This is an exceptional Early Botanical Hand Colored Print, Legerstroemia Regia, Peint d'apres nature par Madame Berthe Hoods van Nooten, a Batavia Chronolith, par G. Severeyns Lith. De L'Acad.Rpy. de Belgique. H:29" W:22.5" (incl. frame). The age of exploration also marks the beginning of gardening as a passion throughout Europe. The concept of making prints from metal plates originated in Germany and Italy. Copper engraving, and later copper etching, allowed artists to create a line as fine as the most delicate part of any plant or flower. A copper engraving is produced by incising a line with a sharp tool directly onto a polished copper surface. An etching differs in that a line is actually etched into the plate by acid. In both instances recessed or cut areas become the recipient of the ink. That, along with the invention of movable type, necessitated separating picture from text. This combination and interest facilitated the making pictures that could stand on their own as works of art. It was not until the beginning of the 19th century that these paths finally merged and truly great art resulted from a hybrid movement of science and art. At the same time in France, court patronage of flower painting was initiated by Marie de Medicis, bringing from Florence the tradition of providing patronage for natural history art and science. This interest and exploration of Botanical art and the science of botany were simultaneously experiencing a history of genius in the early 18th century. The 18th and first half of the 19th centuries are the Golden Age of Botanical Art. These early artists of the 18th and 19th Century have made an indelible impression on our culture and the significance of their artistic contribution will only increase over time.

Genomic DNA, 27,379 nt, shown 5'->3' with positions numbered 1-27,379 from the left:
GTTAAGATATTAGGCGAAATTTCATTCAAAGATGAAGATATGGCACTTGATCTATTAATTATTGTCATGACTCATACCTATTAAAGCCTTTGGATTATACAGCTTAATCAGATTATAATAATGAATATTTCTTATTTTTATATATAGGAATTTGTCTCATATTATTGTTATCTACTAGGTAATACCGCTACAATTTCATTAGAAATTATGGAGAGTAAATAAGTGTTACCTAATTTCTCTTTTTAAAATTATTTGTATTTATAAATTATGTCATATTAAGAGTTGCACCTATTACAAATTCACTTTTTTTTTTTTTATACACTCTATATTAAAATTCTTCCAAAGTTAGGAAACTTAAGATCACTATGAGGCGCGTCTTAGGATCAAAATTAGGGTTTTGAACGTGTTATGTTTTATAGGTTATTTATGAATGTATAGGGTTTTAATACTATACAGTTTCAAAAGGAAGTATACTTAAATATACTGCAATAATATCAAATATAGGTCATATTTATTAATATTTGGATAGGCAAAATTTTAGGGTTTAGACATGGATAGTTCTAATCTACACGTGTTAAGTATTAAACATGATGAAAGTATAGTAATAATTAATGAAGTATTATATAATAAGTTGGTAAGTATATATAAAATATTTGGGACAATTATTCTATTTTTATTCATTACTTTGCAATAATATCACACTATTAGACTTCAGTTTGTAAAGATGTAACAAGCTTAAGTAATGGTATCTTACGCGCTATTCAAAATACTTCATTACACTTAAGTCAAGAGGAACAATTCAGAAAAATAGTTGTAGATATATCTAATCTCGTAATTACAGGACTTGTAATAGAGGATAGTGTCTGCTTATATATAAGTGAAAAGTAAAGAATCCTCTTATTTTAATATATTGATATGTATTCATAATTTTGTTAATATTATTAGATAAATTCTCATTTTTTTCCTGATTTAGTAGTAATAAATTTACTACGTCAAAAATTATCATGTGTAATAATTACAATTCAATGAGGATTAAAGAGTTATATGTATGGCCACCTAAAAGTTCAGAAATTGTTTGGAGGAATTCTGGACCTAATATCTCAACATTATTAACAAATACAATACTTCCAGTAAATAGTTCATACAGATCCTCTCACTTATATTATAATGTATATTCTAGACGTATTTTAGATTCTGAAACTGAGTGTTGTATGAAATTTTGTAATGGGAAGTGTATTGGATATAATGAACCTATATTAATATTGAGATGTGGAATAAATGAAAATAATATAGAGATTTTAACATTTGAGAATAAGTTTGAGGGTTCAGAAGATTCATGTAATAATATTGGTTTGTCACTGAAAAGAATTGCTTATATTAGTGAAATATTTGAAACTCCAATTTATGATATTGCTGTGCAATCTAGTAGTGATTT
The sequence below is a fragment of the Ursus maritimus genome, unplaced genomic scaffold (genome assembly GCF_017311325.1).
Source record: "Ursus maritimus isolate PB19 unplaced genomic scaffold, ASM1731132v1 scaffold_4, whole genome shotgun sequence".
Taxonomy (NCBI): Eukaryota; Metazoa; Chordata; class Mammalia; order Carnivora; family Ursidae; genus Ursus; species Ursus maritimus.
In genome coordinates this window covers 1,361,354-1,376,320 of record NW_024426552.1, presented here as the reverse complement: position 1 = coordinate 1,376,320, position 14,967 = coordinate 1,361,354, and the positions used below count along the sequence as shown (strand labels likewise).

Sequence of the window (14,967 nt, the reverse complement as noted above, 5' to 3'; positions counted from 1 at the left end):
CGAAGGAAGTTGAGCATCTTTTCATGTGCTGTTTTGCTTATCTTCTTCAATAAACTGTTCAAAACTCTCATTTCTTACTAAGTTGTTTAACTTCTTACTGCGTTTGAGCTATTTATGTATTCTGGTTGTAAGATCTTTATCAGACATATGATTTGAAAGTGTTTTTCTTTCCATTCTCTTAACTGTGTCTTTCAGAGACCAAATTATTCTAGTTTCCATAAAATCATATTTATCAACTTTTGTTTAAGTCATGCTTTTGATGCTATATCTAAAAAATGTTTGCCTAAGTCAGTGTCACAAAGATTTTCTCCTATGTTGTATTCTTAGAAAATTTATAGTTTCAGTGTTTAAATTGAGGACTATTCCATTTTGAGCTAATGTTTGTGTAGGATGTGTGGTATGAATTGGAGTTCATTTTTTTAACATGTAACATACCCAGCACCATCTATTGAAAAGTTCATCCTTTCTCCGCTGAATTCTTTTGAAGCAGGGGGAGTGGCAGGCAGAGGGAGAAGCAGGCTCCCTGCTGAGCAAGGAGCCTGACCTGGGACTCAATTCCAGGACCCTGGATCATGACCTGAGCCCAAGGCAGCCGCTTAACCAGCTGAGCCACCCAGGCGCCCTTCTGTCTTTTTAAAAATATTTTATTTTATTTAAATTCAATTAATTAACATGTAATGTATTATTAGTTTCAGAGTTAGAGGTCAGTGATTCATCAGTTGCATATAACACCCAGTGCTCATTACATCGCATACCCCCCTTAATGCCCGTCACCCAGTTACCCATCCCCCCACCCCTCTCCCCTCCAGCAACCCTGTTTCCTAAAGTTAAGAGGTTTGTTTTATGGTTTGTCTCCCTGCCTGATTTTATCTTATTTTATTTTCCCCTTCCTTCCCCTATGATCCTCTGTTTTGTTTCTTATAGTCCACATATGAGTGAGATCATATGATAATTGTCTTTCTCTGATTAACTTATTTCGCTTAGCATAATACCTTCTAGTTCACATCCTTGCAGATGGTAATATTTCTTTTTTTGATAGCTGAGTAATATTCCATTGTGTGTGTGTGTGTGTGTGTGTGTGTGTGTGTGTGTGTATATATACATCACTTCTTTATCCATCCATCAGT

Art (paintings, prints, frames)